Sir Toke Talagi, the former long time leader of Niue, has died.
The four-term premier has been ailing for the past few years, to the point where much of his last year as premier was spent in New Zealand for medical treatment.
Sir Toke was flown to Auckland Hospital last week, but was returned by charter flight to Niue on Sunday - where he died two days later surrounded by family.
The government of Niue said it was Sir Toke's wish to return and spend his final days on his beloved island Niue.
Born in Alofi in 1951, Toke Tufukia Talagi studied in New Zealand and held many prominent roles in both government and business, before being elected to the island's assembly in 1999.
He became finance minister in 2002, and was elected premier in 2008, after he topped the common role.
He would be premier for 12 years - only being ousted last month, when he lost his common role seat.
As premier, he reformed the tax system, started relations with China, and drove initiatives for greater economic independence from New Zealand.
He was knighted in the 2017 New Year Honours, and Governor General Dame Patsy Reddy flew to Niue for a special investiture ceremony.
After that ceremony, Sir Toke reflected on his work in an interview with RNZ Pacific.
Sir Toke was voted out of the assembly in last month's elections - having spent much of his final term in New Zealand with ill health, and after a damning report into government finances.
A prominent Niuean who worked for years with Sir Toke is Colin Tukuitonga, the former director general of the Pacific Community and now associate dean Pasifika Health at Auckland University.
He said that despite controversies, Sir Toke will be remembered as one of Niue's greatest advocates.
"I think Toke was one of those unusual Niueans, he was very determined, he built himself a business enterprise from nothing, I guess you could say, and he was always someone who thought outside of the box."
"I remember when the Niue hotel, when it was still going, was up for grabs, he tried to rally a number of us Niueans to try and buy it off as a co-operative."
"He was always creative, he believed fiercely in Niue and Niueans doing more for themselves. I think he was rather impatient for some of the things that was going on and I know he did a lot, particularly for tourism in his term as Premier.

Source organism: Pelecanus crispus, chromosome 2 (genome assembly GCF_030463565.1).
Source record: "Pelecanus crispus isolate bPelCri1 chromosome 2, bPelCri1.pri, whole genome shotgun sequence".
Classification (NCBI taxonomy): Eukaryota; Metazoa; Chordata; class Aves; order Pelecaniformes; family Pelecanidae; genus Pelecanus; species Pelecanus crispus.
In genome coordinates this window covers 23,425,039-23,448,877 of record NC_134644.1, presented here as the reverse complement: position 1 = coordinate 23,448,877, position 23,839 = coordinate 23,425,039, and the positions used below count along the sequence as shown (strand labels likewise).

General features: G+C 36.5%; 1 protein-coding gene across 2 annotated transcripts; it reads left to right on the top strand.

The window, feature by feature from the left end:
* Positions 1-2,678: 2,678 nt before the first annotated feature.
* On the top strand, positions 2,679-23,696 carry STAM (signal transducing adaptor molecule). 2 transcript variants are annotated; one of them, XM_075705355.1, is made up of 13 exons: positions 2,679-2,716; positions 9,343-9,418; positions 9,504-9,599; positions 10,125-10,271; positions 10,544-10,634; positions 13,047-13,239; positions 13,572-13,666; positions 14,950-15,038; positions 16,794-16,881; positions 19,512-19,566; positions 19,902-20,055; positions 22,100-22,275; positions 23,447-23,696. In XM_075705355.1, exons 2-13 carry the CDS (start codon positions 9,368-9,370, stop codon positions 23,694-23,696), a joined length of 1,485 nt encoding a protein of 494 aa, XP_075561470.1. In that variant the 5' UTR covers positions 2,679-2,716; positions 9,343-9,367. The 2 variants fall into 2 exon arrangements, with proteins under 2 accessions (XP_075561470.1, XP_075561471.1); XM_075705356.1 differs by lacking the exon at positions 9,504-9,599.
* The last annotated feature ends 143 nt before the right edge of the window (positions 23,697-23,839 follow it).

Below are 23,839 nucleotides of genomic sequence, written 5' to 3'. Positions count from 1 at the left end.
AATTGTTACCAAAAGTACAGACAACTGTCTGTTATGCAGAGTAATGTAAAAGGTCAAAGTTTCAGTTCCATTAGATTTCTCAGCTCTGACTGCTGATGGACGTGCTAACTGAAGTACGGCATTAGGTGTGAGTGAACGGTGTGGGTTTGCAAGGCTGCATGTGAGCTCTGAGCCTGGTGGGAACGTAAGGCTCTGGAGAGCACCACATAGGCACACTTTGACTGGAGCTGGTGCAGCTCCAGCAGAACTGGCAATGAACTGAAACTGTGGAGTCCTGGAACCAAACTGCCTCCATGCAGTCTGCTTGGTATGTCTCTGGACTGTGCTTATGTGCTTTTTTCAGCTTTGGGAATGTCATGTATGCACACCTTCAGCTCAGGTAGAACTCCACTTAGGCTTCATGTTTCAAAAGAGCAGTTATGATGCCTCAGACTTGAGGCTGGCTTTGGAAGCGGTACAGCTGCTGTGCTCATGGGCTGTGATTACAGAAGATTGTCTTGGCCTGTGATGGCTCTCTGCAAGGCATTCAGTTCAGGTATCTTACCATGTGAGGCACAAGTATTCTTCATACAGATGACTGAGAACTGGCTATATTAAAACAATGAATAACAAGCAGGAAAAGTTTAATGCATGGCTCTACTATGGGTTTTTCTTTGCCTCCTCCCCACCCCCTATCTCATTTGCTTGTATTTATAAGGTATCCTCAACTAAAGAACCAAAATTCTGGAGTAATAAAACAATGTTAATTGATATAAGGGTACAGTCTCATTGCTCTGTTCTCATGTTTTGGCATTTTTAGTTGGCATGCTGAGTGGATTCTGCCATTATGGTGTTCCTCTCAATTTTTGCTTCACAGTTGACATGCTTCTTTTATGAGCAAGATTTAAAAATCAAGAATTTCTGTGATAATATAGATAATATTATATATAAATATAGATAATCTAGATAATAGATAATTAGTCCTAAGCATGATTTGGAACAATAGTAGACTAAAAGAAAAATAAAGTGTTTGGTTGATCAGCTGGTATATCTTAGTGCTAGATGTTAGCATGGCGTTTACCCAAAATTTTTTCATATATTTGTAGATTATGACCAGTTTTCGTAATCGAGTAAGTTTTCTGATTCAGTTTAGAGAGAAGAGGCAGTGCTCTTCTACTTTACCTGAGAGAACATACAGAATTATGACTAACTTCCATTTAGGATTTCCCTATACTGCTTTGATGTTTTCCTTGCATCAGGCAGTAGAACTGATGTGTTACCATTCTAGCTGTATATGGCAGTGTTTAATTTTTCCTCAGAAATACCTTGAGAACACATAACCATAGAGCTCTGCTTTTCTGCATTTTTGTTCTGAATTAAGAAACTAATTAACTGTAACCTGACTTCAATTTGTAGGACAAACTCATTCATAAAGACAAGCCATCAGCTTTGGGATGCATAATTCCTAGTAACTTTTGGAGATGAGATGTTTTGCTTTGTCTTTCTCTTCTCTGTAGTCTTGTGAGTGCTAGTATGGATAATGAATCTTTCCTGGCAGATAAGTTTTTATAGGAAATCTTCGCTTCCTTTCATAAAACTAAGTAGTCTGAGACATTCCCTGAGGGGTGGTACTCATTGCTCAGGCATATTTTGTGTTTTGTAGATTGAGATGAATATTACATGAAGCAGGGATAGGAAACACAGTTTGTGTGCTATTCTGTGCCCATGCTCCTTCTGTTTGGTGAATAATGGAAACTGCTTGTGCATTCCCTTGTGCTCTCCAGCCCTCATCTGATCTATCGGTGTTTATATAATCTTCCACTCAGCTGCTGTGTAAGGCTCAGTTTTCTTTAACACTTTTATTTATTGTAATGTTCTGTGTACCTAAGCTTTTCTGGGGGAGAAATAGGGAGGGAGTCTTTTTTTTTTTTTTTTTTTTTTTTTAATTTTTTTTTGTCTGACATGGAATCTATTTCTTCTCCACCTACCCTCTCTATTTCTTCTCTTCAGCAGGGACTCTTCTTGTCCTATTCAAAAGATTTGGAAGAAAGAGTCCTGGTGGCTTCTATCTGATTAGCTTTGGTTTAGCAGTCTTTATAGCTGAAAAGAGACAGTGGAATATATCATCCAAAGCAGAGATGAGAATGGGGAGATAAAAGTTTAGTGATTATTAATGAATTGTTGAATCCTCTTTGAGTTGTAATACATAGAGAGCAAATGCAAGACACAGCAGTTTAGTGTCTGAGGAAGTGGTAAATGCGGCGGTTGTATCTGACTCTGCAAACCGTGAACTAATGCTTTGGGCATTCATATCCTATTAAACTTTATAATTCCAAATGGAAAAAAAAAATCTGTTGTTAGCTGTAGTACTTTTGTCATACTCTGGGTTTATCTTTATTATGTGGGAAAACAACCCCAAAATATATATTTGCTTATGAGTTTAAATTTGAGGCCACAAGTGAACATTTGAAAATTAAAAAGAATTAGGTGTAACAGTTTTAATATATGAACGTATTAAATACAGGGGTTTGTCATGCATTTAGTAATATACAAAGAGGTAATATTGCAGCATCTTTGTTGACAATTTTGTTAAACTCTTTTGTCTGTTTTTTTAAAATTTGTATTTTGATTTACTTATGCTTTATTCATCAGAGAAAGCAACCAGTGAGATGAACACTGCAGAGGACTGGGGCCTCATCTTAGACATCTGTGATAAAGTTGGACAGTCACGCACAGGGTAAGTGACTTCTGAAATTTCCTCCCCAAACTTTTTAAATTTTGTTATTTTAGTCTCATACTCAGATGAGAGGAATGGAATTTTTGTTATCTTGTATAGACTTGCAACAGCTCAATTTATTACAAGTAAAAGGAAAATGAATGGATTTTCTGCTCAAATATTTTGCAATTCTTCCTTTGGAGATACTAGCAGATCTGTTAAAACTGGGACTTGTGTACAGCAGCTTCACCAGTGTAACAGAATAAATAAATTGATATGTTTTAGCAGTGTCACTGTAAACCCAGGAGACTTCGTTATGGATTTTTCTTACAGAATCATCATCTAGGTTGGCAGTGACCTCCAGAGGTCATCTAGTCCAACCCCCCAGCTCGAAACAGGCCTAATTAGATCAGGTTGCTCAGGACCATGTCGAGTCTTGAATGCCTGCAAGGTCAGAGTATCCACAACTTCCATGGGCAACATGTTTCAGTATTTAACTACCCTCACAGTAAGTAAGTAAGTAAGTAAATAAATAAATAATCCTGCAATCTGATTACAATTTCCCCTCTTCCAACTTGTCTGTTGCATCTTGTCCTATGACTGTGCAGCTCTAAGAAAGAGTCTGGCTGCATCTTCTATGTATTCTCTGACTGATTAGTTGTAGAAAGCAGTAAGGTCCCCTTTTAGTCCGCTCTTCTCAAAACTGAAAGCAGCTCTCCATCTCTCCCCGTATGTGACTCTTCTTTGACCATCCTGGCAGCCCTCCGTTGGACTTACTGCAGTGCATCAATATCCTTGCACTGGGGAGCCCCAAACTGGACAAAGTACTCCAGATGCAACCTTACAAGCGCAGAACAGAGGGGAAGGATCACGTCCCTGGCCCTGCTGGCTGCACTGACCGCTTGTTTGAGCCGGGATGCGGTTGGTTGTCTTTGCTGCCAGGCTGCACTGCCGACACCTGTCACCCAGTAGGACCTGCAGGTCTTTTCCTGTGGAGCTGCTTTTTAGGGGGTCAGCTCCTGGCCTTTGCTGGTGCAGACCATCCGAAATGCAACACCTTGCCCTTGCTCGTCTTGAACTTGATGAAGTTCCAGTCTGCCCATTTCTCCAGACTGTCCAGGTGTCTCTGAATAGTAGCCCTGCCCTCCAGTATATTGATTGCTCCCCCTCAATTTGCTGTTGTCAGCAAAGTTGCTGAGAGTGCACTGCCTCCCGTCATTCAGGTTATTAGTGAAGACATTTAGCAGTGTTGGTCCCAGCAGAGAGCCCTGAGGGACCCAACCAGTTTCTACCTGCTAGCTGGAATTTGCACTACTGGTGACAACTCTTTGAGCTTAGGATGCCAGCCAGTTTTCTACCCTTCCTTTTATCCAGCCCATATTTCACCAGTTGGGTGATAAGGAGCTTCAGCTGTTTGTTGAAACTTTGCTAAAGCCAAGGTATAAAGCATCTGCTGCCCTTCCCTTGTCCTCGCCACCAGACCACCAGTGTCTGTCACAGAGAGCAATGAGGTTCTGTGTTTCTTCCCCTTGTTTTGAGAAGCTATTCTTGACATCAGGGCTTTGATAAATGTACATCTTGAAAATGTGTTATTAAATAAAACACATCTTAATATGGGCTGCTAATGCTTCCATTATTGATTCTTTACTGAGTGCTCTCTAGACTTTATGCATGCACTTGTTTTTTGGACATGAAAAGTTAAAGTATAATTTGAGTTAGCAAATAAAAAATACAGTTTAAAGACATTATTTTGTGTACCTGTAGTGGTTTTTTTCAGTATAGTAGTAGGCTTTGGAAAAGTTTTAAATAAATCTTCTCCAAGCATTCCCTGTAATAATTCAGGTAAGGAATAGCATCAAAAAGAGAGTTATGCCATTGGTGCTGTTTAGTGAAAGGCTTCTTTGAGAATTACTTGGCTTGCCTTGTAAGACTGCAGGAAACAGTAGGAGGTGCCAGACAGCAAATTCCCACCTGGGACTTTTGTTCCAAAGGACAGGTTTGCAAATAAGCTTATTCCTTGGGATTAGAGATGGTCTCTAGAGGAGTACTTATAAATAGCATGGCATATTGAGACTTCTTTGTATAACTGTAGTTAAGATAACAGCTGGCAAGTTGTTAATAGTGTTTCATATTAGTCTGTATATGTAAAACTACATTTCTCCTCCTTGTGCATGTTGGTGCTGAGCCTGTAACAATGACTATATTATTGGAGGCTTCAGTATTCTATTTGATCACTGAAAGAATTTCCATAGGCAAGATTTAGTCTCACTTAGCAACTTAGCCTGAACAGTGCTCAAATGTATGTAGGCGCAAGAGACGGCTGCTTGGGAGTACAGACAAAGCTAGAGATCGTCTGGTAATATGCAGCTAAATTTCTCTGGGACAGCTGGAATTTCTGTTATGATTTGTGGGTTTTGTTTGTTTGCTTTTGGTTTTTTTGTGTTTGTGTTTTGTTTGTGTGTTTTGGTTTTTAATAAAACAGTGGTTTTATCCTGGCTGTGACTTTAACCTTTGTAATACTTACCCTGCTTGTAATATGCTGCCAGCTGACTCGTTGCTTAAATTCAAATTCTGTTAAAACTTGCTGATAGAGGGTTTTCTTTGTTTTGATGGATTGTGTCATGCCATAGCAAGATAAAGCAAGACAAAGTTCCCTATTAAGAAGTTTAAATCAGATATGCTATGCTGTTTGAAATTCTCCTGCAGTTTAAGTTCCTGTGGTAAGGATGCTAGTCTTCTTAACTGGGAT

"In the early days, he was active in the region, he was very impatient of the role of the Pacific Islands Forum, for example he did a lot, and as I say as time went on he became unwell and I guess his energy levels declined but Toke was very creative, very determined to do what he wanted to do.
"I think he will be remembered for transforming, especially the tourism sector, in Niue. I think he was the most transformative of the most recent Premiers in Niue," Dr Tukuitonga said.
In a statement, the government of Niue said Sir Toke will be remembered for his dedication to Niue and his commitment to "A prosperous Niue - Niue ke Monuina."
It said his passion was the promotion of the Niuean language and education of our young people, the future leaders of Niue.
New Zealand's Prime Minister extends condolences on passing of Niue's former Premier
"We extend our condolences to his family and to the people of Niue. Sir Toke was an elder statesman of the Pacific and a long and close friend to New Zealand," Prime Minister Jacinda Ardern said.
"He will be remembered for his lifelong commitment to safeguarding Niue's future security and prosperity, as demonstrated by his steadfast championing of sustainable economic development, education, and the protection of Niue's taoga (cultural treasures).
"I spoke with Sir Toke only a few months ago. We talked about Niue's Covid response, the people of Niue and his recent book. He was fiercely proud of Niue, and rightly so. It was a place he dedicated his life and service to.
"Our thoughts are with the people of Niue," Jacinda Ardern said.